Method and system for verification of fertilization of poultry eggs
A method for verification of the presence of a living embryo in an incubating poultry egg. The method comprises the steps of: causing at least two electrodes to make conductive contact with the outside surface of the shell of an egg; amplifying any of the analog signals received via two of the at least two electrodes; analyzing the signals after amplification, using a program in a microprocessor, to establish whether the signals originated in the cardiac activity of the embryo; and providing information confirming or negating the presence of a living embryo in the egg. The invention also provides a corresponding system for carrying out the method.
The present invention relates to a method and a system for verification of the presence of living poultry embryos in incubating poultry eggs.BACKGROUND OF THE INVENTION
About 10% of all eggs reaching chick hatcheries are non-fertile. For both economic and hygienic reasons, the hatcheries are interested in eliminating these eggs at the earliest possible opportunity. The conventional process used to this end is known as “candling”. In this process, on about the 10th day of incubation, an experienced operator in a darkened room manually passes a strong light source from egg to egg and looks for a network of tiny blood vessels in each now translucent egg. This network indicates a developing embryo. Eggs lacking this network are immediately discarded, as they obviously will not end up as chicks and, at this stage, are no longer fit for human consumption.
The time-honored method of candling has several serious disadvantages. It requires trained manpower (large hatcheries incubate tens of thousands of eggs at any given time), yet even the most experienced operators will fail to correctly diagnose one out of every ten eggs. The operators will either fail to recognize the capillaries or they will pass as fertile an egg in which the capillaries are still discernible, thus giving the appearance of a properly broodable egg, when in fact the embryo has died.
In recent years, attempts have been made to increase the low efficiency and reduce the high demands for operator skill of the candling process by introducing devices built around optical systems that, to some extent, could also be automated. Yet while these improved candling devices could, with some reliability, differentiate between fertilized and non-fertilized chicken eggs, they fail to distinguish between fertilized eggs containing a live embryo and eggs which, although still displaying the capillaries, contain embryos that have died. Furthermore, these optical devices are altogether unsuitable for checking turkey eggs which have shells that are thicker and far less translucent than those of chicken eggs.SUMMARY OF THE INVENTION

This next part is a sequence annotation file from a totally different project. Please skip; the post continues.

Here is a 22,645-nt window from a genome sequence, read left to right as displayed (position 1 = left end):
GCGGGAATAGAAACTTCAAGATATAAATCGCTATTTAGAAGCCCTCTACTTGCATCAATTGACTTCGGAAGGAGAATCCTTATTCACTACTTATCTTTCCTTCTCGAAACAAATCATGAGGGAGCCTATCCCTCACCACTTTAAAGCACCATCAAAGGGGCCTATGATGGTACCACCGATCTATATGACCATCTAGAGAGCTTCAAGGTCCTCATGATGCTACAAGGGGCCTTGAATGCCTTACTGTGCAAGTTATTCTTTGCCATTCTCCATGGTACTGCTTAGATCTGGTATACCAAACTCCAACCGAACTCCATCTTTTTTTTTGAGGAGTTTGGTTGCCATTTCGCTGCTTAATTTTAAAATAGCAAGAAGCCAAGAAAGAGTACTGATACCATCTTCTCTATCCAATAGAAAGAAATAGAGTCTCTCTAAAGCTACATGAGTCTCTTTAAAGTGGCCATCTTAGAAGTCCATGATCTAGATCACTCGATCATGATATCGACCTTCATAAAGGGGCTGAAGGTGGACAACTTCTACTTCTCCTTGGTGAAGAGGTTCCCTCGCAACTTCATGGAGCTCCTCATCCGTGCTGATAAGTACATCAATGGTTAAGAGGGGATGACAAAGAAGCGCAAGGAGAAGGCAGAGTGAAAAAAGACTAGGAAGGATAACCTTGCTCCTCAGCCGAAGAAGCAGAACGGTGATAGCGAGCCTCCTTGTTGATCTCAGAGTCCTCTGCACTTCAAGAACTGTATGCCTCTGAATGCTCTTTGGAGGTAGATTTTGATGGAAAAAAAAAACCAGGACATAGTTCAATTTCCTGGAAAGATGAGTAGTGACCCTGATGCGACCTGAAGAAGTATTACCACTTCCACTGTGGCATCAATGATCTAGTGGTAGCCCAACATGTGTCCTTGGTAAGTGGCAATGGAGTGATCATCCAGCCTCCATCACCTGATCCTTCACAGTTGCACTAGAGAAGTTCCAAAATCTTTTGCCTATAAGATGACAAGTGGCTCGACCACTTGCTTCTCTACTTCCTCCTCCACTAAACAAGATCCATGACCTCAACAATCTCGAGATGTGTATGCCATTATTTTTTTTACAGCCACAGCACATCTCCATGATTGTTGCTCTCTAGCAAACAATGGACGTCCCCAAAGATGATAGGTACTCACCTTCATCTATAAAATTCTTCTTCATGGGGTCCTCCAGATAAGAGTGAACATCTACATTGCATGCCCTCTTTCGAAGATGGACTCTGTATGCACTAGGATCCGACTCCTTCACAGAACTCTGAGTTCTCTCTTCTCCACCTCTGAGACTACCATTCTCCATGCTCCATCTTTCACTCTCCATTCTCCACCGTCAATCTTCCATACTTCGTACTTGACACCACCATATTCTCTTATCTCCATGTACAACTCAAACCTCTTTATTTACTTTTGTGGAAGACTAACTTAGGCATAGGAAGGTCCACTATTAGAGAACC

It is thus one of the objects of the present invention to provide a method for verification of the presence of living poultry embryos in incubating eggs. This method is not based on the expertise of human operators, has a much smaller error margin, and can be largely automated.
It is a further object of the present invention to provide a method that will pick out for discarding not only non-fertilized eggs, but also originally fertilized eggs in which the embryo has died.
It is a still further object of the invention to provide a method for handling turkey eggs which have shells that are much thicker and far less translucent than those of chicken eggs.
These objectives are achieved by providing a method according to the present invention for verification of the presence of a living embryo in an incubating poultry egg. This method comprises the steps of: causing at least two electrodes to make conductive contact with the outside surface of the shell of said egg; amplifying any of the analog signals received via two of the at least two electrodes; analyzing the signals after amplification, using a program in a microprocessor, to establish whether the signals originated in the cardiac activity of the embryo; and providing information confirming or negating the presence of a living embryo in the egg.
A system is also provided according to the present invention for verification of the presence of a living embryo in incubating poultry eggs. The system comprises: an array of detector heads, each provided with at least two electrodes adapted to make contact with the surface of the shell of one of the eggs; a microprocessor responsive to signals received by the electrodes and adapted to establish the presence or absence of signals originating in the cardiac activity of a living embryo; and means controlled by said microprocessor to facilitate separation of the eggs found lacking such a presence from those in which such a presence has been confirmed.
The invention is based on the fact that the cardiac activity of the embryo produces characteristic electrical signals as early as at the end of the third day of incubation. By amplifying these signals, picked up by non-invasive electrodes that leave the eggshell intact, and analyzing them after separating them from the inevitable noise superposed on them, proof can be obtained not only that the egg has been fertilized, but also that it contains a live embryo. Conversely, the absence of such signals signifies a non-fertilized egg or a dead embryo in an originally fertilized egg.BRIEF DESCRIPTION OF THE DRAWINGS
The invention will now be described in connection with certain preferred embodiments with reference to the following illustrative figures so that it may be more fully understood.